Monday, 30 September 2013

Gustav and Serena come back to life

I realised how real my hero and heroine were to me when I sat down in front of a blank computer screen on Monday morning last week. I was dreading it, to be honest. Or at least I was dragging my feet.
    I'd taken the summer off, refusing to think about book 3 of my Unbreakable Trilogy until The Silver Chain was launched onto an unsuspecting world and The Golden Locket was thoroughly edited. Then I had the York Festival of Writing to prepare for and deliver.
    Now it was mid September and there was no excuse. I tried every type of procrastination. Food that needed buying. Shoes that needed ordering online. Morning television to be watched. Nigel Slater recipes to try.  But now the house was empty, the kids were at school. The deadline was approaching, and I had to go back to New York where I left my characters.
    Unlike The Golden Locket, which picks up the action a couple of weeks after the cliffhanger of the first book, I decided to start The Diamond Ring immediately after the cliffhanger of the previous book. So they were already in position, waiting for me, frozen on their marks since July like actors whose director has just shouted 'Cut!' One of them had to move. One of them had to speak. They both had to react. But it was up to me to wind them up. I had to re-draw their physicality, their clothes, their gestures, all while pressing home the subtle signals showing the intensity of their relationship.
    I won't say what the shocking moment was where we had left them. But something happened which meant that they were forced to spring into action. Fast. And I think that's what helped, because once Serena had reacted in a way that made no immediate sense to Gustav - although if I've done my job right it should make sense to my readers - the questions and explanations started to flow, all in the context of an action sequence. So the drama made up of words and gestures, panic and urgency, discoveries and tension leading up to a volcanic confrontation, all started to fall naturally into place.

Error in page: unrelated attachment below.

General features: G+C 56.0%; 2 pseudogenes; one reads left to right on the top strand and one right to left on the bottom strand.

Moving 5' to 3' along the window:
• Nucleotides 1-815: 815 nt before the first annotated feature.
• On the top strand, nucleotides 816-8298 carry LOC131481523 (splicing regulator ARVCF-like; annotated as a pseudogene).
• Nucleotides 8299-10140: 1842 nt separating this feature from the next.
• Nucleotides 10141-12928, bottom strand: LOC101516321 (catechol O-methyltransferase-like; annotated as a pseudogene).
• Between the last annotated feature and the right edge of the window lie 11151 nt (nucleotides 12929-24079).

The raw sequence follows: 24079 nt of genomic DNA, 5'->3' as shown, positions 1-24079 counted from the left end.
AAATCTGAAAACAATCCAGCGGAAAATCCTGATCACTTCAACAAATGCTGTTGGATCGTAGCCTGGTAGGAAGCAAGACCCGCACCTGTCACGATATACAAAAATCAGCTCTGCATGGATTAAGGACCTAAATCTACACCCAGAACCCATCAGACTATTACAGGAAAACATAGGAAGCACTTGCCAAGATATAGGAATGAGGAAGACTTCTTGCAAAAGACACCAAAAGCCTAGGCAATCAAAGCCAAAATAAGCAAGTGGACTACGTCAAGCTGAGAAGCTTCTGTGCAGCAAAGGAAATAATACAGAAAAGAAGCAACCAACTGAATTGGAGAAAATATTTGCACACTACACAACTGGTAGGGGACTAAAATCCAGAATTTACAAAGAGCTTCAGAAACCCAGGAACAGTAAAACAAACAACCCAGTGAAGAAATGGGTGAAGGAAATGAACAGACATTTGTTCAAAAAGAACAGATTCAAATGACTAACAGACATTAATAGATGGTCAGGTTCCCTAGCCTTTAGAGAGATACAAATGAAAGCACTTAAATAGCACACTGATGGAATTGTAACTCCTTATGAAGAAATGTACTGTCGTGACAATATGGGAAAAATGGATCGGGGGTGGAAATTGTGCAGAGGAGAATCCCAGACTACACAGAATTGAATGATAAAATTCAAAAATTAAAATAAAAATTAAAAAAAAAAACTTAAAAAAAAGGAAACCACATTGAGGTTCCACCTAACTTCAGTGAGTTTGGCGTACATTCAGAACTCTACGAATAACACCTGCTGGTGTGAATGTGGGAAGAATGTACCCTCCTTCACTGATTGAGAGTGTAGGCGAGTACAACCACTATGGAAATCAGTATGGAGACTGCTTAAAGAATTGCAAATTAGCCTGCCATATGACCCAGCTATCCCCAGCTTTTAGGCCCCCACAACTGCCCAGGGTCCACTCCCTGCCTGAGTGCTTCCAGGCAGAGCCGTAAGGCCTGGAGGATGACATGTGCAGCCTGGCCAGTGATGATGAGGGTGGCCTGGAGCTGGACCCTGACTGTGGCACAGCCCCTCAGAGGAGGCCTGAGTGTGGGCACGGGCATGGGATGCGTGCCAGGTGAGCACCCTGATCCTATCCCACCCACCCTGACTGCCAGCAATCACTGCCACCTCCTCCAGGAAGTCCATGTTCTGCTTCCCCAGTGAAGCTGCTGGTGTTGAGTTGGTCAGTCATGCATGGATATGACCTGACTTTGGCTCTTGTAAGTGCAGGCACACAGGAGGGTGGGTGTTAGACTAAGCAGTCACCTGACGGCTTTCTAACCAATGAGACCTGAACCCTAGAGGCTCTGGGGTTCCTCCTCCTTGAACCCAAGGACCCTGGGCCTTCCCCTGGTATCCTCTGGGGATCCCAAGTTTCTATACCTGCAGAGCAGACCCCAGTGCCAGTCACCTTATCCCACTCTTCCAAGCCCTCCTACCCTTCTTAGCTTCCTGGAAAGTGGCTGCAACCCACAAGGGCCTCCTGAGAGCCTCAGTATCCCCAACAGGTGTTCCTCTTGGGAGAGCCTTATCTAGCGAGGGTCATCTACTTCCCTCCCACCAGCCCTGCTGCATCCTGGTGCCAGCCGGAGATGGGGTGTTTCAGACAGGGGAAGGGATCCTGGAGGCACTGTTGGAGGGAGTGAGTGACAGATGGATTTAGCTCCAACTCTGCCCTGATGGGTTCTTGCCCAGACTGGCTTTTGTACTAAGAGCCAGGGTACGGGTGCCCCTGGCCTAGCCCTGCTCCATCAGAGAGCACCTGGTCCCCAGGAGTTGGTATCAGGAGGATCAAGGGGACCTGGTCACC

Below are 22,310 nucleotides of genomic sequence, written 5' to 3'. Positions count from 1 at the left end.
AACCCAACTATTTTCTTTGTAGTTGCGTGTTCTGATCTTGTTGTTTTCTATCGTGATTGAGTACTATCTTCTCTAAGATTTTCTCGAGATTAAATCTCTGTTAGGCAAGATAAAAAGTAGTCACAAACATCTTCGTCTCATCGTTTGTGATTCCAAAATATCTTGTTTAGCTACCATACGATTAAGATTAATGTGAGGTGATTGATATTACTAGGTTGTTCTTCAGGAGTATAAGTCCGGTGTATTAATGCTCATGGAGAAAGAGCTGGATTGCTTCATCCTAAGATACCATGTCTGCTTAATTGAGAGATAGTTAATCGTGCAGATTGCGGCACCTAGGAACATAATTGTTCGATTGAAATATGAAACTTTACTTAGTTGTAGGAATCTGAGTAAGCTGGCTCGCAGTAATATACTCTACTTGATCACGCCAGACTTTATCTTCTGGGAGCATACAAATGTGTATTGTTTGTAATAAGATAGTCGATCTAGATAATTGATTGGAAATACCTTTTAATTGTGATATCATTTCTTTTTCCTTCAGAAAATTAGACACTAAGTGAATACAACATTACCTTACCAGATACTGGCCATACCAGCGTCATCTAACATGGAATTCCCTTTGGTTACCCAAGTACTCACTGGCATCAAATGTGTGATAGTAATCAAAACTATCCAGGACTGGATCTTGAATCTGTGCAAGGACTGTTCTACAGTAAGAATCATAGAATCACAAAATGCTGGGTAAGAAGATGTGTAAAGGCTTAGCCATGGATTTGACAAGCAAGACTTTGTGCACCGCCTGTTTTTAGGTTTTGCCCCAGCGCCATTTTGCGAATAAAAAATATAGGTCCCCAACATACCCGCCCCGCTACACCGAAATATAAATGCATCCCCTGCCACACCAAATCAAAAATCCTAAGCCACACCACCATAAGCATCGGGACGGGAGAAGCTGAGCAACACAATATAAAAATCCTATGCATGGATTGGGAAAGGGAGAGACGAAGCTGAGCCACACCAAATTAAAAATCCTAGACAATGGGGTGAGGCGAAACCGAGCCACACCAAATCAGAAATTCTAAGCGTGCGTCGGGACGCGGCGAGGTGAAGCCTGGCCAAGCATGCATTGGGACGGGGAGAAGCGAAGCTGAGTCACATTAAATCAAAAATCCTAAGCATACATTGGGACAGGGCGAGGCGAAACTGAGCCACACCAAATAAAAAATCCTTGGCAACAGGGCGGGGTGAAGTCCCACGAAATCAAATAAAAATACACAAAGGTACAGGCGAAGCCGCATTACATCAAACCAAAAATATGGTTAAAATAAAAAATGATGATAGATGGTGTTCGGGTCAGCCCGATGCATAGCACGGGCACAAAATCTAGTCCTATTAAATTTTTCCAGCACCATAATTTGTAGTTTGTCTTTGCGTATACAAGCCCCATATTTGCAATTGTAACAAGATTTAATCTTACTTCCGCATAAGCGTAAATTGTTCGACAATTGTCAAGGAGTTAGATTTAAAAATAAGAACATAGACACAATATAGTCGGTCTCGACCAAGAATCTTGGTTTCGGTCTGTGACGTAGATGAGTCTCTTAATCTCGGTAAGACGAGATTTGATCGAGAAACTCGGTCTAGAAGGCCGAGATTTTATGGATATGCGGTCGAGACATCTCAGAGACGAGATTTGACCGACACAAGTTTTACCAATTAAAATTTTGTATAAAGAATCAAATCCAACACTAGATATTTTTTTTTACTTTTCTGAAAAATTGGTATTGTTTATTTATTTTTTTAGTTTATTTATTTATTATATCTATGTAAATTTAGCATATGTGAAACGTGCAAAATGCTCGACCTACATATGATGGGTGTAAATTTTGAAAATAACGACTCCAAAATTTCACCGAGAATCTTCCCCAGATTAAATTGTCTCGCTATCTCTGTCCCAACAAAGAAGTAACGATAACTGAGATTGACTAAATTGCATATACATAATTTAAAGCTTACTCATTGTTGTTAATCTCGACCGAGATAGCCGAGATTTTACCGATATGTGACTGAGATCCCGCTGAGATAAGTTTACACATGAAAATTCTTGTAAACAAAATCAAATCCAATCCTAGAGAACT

By the time I'd finished page 3 I sat back and realised that we were properly re-acquainted. The two of them had come back to me. I always have a cinematic view of my characters and their locations anyway, but Gustav and Serena really were inside my head and, even more of a relief, they were inhabiting my story.      They may be facing their biggest, deadliest threat yet, but they are three dimensional and full of life. Eyes flashing, hair flying, shoes tapping - and of course lips and hands eventually finding their way back to each other, to remind us all of the passion that has burned so fiercely since the Halloween night when they met!
   And now that I've finished chapter 1, I've got all those old writer-in-progress symptoms back again. A conversation that slips into my mind when I'm lying in the bath. A canny description of someone or something as I'm driving along to fetch the kids. Scrabbling for paper and pen when a new character's introductory phrase comes to me.
   So hi, Gustav and Serena. I'll try to be gentle with you! Meanwhile, here's a gratuitous torso on a billboard in Manhattan, near the Meatpacking District where the action of Book 3 opens.


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